Alex Leese Goes Home
When did you first get the idea for Boys of Hong Kong?
Having lived in London now for most of my adult life, my idea came about through a desire to return to my hometown of Hong Kong and rediscover it with fresh eyes. I was particularly interested in seeing what the Youth Culture was like, and without a solid plan I returned home and explored. Allowing the project to take on its own voice through the people I met and places I went.
I soon discovered an emerging youth culture, and many of them embracing individuality, something that tended not to be encouraged when I was growing up there. Inspired by this and the boys I met the project grew into something fascinating with each boy and each place I visited.
It became an insight into the lives of these boys, and of this generation in Hong Kong. An intimate portrait series mostly shot within their homes or places they would take me where they felt most themselves. This project aims to explore a diverse range of Asian masculinity and beauty. Breaking down stereotypes not only put on them from the West but within their own culture as well. A topic I feel is important to open a dialogue on. It’s also very much a celebration of these boys and of Hong Kong as a city.
As someone who was raised in Hong Kong, what aspects of the city were you trying to capture in the series?
I wanted to show the world how beautiful Asian men are, and to celebrate this! Quite often, in the West, Asian men are not seen as attractive. I wanted to counter this prejudice by creating and showing a set of portraits that celebrates an incredible range of masculine beauty, from my amazing hometown.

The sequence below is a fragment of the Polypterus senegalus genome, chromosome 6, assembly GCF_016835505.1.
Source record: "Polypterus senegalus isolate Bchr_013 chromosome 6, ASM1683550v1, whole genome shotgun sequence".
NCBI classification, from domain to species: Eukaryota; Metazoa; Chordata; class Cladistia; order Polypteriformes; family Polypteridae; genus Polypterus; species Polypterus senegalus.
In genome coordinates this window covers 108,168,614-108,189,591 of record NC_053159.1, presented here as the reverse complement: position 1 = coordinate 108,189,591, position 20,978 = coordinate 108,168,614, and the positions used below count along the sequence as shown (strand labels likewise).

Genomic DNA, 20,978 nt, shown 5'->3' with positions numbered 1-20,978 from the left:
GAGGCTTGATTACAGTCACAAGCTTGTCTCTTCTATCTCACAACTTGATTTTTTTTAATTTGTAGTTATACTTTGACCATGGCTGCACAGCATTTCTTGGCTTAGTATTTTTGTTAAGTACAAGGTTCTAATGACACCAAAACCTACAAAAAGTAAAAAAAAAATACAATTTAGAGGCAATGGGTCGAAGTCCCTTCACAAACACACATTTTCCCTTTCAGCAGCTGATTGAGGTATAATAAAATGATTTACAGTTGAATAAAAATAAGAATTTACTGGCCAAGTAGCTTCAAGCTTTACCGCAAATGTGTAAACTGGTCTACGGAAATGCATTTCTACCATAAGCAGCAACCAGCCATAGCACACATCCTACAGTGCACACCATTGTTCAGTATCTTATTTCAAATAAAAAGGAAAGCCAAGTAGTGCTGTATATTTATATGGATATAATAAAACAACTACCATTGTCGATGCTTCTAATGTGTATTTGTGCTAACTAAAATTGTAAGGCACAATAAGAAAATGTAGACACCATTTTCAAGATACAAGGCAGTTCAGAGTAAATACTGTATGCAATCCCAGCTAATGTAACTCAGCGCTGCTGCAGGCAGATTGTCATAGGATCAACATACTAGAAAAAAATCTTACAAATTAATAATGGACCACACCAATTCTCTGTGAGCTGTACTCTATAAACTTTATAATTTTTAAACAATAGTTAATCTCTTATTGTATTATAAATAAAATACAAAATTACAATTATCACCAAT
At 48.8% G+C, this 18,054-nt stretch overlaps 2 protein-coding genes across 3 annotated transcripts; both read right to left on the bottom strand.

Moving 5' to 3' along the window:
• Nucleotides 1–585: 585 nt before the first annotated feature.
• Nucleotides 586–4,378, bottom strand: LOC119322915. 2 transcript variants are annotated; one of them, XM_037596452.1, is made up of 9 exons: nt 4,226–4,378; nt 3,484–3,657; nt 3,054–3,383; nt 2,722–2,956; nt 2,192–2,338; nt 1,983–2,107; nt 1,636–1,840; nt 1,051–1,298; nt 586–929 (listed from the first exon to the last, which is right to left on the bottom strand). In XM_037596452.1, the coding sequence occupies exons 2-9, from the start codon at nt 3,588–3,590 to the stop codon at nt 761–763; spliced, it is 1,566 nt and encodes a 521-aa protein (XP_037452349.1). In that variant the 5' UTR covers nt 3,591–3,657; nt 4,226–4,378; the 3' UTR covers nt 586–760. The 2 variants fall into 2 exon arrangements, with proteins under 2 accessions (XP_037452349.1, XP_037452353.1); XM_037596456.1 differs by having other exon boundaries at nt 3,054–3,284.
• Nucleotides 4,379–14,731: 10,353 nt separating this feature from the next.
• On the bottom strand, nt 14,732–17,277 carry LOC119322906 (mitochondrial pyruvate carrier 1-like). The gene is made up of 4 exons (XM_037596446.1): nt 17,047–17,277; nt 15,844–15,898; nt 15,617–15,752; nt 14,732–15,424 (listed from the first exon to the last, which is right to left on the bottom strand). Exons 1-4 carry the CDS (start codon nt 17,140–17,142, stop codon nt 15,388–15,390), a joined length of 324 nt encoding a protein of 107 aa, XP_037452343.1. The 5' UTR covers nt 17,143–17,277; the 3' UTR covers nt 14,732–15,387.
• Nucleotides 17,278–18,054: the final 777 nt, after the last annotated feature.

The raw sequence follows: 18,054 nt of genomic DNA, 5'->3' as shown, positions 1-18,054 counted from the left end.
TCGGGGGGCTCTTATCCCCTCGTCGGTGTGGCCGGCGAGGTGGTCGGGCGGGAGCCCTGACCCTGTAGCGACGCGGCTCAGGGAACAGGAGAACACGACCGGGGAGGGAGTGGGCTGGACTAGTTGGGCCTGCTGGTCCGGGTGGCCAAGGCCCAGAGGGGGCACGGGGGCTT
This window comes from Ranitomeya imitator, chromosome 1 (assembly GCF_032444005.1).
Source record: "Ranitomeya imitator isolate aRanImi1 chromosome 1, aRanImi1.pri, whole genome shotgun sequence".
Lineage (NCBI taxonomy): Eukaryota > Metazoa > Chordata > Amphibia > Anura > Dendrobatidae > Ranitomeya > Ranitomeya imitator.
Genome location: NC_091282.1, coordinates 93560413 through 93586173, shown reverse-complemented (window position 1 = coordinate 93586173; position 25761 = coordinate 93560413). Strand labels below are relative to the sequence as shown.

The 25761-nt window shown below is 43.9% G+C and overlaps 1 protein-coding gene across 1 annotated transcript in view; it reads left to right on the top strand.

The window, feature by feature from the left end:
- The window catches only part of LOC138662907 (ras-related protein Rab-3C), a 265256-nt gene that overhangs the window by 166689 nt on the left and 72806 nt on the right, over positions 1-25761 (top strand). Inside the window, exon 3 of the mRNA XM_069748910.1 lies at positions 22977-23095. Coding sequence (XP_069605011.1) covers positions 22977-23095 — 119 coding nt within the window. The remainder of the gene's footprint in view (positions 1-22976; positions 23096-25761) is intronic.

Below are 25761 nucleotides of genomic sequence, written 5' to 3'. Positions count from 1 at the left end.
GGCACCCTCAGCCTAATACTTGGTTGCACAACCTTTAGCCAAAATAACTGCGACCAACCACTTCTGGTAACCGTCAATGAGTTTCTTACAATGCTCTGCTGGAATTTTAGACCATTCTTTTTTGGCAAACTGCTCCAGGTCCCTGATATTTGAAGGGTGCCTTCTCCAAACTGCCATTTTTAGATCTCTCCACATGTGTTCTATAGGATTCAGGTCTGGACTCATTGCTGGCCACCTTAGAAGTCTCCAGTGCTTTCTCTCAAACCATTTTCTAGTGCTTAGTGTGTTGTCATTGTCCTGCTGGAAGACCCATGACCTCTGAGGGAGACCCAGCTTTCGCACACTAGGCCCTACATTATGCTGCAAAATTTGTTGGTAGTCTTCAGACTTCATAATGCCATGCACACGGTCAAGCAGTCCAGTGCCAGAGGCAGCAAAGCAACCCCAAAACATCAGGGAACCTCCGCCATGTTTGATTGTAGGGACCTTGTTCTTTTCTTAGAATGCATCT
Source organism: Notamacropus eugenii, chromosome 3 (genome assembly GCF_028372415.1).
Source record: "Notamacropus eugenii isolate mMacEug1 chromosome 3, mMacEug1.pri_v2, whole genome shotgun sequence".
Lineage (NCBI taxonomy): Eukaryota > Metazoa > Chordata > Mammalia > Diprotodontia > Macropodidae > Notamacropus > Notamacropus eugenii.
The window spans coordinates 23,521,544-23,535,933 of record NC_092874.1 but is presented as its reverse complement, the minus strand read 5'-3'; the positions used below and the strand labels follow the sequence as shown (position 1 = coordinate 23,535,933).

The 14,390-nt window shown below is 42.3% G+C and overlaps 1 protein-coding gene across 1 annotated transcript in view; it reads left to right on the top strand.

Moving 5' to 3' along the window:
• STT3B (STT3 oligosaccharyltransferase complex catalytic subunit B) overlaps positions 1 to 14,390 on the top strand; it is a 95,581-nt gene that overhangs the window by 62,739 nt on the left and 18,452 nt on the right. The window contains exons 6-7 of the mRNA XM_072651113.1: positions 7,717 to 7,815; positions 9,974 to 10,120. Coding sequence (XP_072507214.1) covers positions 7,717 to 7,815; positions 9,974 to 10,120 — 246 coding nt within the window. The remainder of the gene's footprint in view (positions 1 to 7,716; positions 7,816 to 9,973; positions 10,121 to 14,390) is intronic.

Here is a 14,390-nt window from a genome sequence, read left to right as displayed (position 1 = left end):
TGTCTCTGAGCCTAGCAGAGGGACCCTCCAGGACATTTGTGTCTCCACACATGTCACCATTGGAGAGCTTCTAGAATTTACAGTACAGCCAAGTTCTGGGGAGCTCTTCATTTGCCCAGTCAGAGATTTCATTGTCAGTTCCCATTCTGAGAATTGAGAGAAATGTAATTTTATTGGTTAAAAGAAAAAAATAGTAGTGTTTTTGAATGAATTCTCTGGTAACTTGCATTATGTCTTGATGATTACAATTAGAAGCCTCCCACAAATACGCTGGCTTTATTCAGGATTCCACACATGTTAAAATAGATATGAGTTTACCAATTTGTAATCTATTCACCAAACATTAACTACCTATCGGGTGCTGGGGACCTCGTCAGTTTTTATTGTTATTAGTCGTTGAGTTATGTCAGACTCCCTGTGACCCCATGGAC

What are some brands you’re excited about right now?
ASAI– his work is such a breath of fresh air! He manages to take influence from his Chinese and Vietnamese background in a way that feels totally unique without falling into any traps of cultural appropriation. It’s beautiful in colour, texture, and shape. It can be high end and youthful at the same time. He’s a very intelligent designer!
How did you get your start in photography?
I went to Chelsea Art College after school to pursue a career as a painter, and while I was there my tutor pointed out that I had an eye for photography. I changed my direction, went to London College of Fashion, and now I work as a fashion and portrait photographer.
As so much of photography has turned to being shared online, what do you think is the importance of having physical photographs?
I think online platforms are very important to showcase and promote work, and to allow people to view art where access might be limited. But it is only one way to view art…. Without sounding too cheesy, Art deserves to be viewed in both the physical and digital world. So much of what makes art beautiful is what you can physically feel, see, hear, touch or smell. You can lose a lot of this experience through only viewing art online.